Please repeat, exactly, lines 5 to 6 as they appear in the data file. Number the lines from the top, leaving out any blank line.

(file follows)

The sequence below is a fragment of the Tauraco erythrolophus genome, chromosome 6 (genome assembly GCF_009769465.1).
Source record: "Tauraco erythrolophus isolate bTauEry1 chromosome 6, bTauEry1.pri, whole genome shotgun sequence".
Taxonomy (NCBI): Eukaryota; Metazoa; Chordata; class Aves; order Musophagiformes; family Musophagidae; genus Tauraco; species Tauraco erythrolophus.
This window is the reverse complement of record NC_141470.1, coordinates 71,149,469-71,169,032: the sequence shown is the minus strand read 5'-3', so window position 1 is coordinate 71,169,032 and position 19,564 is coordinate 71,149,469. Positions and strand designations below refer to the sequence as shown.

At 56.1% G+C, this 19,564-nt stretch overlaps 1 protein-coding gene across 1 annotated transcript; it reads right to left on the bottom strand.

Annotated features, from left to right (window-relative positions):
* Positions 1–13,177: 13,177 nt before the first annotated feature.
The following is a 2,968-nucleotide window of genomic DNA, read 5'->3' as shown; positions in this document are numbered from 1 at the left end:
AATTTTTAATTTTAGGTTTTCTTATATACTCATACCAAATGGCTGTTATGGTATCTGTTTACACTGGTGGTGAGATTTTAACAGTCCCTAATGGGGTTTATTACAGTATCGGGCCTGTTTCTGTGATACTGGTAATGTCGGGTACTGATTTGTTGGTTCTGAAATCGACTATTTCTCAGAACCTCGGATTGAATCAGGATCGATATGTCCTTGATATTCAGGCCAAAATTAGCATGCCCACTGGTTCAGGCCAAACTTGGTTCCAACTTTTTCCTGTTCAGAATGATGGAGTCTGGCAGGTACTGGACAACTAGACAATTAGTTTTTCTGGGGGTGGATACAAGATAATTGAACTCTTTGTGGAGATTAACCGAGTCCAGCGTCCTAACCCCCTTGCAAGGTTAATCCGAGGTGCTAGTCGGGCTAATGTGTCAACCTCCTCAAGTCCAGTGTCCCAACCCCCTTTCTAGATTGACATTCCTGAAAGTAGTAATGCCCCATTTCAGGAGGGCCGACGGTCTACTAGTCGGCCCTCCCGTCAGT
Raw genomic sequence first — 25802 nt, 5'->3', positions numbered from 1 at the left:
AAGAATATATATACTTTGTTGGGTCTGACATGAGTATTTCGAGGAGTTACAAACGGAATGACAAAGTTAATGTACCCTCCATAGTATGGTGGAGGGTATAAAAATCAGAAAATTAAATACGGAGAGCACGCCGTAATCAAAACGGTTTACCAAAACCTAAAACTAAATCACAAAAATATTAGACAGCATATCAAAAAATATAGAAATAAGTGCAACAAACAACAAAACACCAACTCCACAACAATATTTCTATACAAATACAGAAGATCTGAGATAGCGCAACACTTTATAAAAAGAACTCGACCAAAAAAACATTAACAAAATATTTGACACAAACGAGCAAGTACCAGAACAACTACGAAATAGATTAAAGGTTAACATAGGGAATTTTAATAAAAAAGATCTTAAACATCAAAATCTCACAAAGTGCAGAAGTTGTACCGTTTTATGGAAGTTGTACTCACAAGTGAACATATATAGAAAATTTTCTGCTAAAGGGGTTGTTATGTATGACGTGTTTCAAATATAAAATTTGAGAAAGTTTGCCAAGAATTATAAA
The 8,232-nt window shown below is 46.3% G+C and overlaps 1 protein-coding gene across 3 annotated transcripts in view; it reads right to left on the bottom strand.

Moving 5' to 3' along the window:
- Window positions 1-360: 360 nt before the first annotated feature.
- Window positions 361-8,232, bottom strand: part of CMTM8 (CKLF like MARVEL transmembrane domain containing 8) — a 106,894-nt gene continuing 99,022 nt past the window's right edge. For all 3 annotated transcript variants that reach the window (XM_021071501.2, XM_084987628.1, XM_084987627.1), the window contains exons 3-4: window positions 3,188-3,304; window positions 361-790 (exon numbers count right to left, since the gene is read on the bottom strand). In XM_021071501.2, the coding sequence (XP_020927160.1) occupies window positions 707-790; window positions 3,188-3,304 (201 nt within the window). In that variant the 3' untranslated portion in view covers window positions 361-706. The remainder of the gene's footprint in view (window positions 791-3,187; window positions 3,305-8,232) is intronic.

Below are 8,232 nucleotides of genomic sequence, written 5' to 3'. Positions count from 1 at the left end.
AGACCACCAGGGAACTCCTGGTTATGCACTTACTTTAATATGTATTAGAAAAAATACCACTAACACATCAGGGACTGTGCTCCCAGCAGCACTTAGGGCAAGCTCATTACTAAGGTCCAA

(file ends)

At 56.1% G+C, this 19,564-nt stretch overlaps 1 protein-coding gene across 1 annotated transcript; it reads right to left on the bottom strand.

Annotated features, from left to right (window-relative positions):